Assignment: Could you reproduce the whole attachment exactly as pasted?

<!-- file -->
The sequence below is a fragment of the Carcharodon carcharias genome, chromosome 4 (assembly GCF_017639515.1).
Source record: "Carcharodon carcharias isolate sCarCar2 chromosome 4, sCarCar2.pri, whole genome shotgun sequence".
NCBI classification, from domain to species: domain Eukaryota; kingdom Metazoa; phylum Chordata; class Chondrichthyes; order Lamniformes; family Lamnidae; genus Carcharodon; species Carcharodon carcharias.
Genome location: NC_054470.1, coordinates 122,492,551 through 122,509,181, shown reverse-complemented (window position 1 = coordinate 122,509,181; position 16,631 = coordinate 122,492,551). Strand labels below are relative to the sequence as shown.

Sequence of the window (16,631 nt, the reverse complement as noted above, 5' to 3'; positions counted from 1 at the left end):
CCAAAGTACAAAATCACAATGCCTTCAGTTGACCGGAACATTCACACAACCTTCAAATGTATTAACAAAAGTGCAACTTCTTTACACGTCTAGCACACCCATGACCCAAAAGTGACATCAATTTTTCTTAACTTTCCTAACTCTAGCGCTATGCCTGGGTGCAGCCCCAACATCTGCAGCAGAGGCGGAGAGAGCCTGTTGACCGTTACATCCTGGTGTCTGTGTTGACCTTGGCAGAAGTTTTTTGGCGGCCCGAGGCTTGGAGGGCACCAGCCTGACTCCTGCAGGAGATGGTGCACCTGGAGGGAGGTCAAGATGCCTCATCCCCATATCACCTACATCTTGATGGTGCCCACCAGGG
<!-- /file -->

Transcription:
The sequence below is a fragment of the Carcharodon carcharias genome, chromosome 4 (assembly GCF_017639515.1).
Source record: "Carcharodon carcharias isolate sCarCar2 chromosome 4, sCarCar2.pri, whole genome shotgun sequence".
NCBI classification, from domain to species: domain Eukaryota; kingdom Metazoa; phylum Chordata; class Chondrichthyes; order Lamniformes; family Lamnidae; genus Carcharodon; species Carcharodon carcharias.
Genome location: NC_054470.1, coordinates 122,492,551 through 122,509,181, shown reverse-complemented (window position 1 = coordinate 122,509,181; position 16,631 = coordinate 122,492,551). Strand labels below are relative to the sequence as shown.

Sequence of the window (16,631 nt, the reverse complement as noted above, 5' to 3'; positions counted from 1 at the left end):
CCAAAGTACAAAATCACAATGCCTTCAGTTGACCGGAACATTCACACAACCTTCAAATGTATTAACAAAAGTGCAACTTCTTTACACGTCTAGCACACCCATGACCCAAAAGTGACATCAATTTTTCTTAACTTTCCTAACTCTAGCGCTATGCCTGGGTGCAGCCCCAACATCTGCAGCAGAGGCGGAGAGAGCCTGTTGACCGTTACATCCTGGTGTCTGTGTTGACCTTGGCAGAAGTTTTTTGGCGGCCCGAGGCTTGGAGGGCACCAGCCTGACTCCTGCAGGAGATGGTGCACCTGGAGGGAGGTCAAGATGCCTCATCCCCATATCACCTACATCTTGATGGTGCCCACCAGGG